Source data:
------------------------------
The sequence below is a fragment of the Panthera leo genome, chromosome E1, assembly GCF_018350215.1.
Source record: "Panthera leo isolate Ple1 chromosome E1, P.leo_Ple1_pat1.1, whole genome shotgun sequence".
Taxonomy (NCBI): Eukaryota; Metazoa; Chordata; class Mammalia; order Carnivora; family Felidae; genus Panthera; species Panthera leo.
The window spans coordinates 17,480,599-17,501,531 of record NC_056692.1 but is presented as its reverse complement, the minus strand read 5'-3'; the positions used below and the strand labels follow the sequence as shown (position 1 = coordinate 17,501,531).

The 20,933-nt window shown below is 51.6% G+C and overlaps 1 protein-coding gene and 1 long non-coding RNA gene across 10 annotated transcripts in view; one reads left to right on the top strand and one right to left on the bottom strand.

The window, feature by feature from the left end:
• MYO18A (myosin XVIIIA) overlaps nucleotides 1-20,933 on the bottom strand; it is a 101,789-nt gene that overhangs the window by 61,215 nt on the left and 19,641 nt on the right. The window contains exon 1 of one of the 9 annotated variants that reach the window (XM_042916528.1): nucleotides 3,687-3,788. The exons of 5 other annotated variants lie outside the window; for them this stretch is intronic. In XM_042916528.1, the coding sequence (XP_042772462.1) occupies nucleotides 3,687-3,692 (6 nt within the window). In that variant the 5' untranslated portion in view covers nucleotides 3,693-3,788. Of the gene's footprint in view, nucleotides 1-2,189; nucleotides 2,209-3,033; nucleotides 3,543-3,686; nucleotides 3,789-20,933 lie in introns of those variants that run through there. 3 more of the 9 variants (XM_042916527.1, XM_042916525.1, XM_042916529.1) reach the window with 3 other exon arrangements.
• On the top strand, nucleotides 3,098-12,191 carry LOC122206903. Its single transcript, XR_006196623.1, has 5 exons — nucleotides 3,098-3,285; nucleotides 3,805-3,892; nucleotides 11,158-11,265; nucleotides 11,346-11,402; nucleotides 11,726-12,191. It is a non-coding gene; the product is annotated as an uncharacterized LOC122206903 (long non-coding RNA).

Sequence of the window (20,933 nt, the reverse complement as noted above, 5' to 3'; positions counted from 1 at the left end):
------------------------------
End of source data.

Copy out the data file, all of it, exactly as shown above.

The sequence below is a fragment of the Panthera leo genome, chromosome E1, assembly GCF_018350215.1.
Source record: "Panthera leo isolate Ple1 chromosome E1, P.leo_Ple1_pat1.1, whole genome shotgun sequence".
Taxonomy (NCBI): Eukaryota; Metazoa; Chordata; class Mammalia; order Carnivora; family Felidae; genus Panthera; species Panthera leo.
The window spans coordinates 17,480,599-17,501,531 of record NC_056692.1 but is presented as its reverse complement, the minus strand read 5'-3'; the positions used below and the strand labels follow the sequence as shown (position 1 = coordinate 17,501,531).

The 20,933-nt window shown below is 51.6% G+C and overlaps 1 protein-coding gene and 1 long non-coding RNA gene across 10 annotated transcripts in view; one reads left to right on the top strand and one right to left on the bottom strand.

The window, feature by feature from the left end:
• MYO18A (myosin XVIIIA) overlaps nucleotides 1-20,933 on the bottom strand; it is a 101,789-nt gene that overhangs the window by 61,215 nt on the left and 19,641 nt on the right. The window contains exon 1 of one of the 9 annotated variants that reach the window (XM_042916528.1): nucleotides 3,687-3,788. The exons of 5 other annotated variants lie outside the window; for them this stretch is intronic. In XM_042916528.1, the coding sequence (XP_042772462.1) occupies nucleotides 3,687-3,692 (6 nt within the window). In that variant the 5' untranslated portion in view covers nucleotides 3,693-3,788. Of the gene's footprint in view, nucleotides 1-2,189; nucleotides 2,209-3,033; nucleotides 3,543-3,686; nucleotides 3,789-20,933 lie in introns of those variants that run through there. 3 more of the 9 variants (XM_042916527.1, XM_042916525.1, XM_042916529.1) reach the window with 3 other exon arrangements.
• On the top strand, nucleotides 3,098-12,191 carry LOC122206903. Its single transcript, XR_006196623.1, has 5 exons — nucleotides 3,098-3,285; nucleotides 3,805-3,892; nucleotides 11,158-11,265; nucleotides 11,346-11,402; nucleotides 11,726-12,191. It is a non-coding gene; the product is annotated as an uncharacterized LOC122206903 (long non-coding RNA).

Sequence of the window (20,933 nt, the reverse complement as noted above, 5' to 3'; positions counted from 1 at the left end):